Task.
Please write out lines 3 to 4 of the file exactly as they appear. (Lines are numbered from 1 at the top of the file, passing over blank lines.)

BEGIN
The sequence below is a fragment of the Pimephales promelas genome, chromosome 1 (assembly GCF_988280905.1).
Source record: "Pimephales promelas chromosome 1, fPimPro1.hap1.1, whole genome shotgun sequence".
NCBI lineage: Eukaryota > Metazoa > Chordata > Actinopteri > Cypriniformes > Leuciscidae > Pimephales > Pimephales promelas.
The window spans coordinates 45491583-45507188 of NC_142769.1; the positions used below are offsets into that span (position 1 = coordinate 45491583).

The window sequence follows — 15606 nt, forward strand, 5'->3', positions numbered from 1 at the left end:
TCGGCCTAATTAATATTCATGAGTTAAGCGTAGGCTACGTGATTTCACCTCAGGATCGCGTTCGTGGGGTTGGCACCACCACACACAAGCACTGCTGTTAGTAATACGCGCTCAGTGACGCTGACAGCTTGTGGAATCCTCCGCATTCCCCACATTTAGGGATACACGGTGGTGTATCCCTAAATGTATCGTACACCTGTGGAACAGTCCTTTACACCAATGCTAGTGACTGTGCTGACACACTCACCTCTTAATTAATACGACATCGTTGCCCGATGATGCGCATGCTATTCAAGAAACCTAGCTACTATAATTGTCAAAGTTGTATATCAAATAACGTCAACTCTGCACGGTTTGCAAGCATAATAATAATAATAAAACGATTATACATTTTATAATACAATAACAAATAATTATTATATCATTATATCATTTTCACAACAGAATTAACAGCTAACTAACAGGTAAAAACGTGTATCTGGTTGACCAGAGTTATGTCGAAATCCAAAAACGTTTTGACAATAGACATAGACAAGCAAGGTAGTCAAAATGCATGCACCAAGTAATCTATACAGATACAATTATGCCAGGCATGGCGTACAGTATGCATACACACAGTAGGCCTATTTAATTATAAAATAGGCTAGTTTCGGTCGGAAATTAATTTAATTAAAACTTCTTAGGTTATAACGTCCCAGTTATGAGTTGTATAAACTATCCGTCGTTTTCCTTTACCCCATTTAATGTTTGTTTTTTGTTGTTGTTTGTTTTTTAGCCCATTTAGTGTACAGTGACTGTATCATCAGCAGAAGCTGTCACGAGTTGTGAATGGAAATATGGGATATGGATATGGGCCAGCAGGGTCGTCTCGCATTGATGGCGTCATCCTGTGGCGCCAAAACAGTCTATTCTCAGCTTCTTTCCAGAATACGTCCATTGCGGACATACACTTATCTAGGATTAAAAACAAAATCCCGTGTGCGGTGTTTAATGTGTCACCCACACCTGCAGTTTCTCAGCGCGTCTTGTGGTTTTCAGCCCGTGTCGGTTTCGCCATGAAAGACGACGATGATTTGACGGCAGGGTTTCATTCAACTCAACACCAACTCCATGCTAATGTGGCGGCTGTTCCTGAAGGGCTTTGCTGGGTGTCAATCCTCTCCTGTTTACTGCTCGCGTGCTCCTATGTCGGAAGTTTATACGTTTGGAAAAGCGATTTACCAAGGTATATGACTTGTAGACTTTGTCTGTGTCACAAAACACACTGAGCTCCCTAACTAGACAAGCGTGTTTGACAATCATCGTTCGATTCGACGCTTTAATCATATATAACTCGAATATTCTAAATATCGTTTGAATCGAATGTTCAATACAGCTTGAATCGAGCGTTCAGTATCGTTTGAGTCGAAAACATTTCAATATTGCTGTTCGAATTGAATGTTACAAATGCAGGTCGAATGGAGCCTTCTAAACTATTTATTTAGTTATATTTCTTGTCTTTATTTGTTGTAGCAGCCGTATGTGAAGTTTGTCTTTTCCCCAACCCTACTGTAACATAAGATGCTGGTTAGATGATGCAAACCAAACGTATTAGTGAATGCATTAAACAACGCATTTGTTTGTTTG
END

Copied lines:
NCBI lineage: Eukaryota > Metazoa > Chordata > Actinopteri > Cypriniformes > Leuciscidae > Pimephales > Pimephales promelas.
The window spans coordinates 45491583-45507188 of NC_142769.1; the positions used below are offsets into that span (position 1 = coordinate 45491583).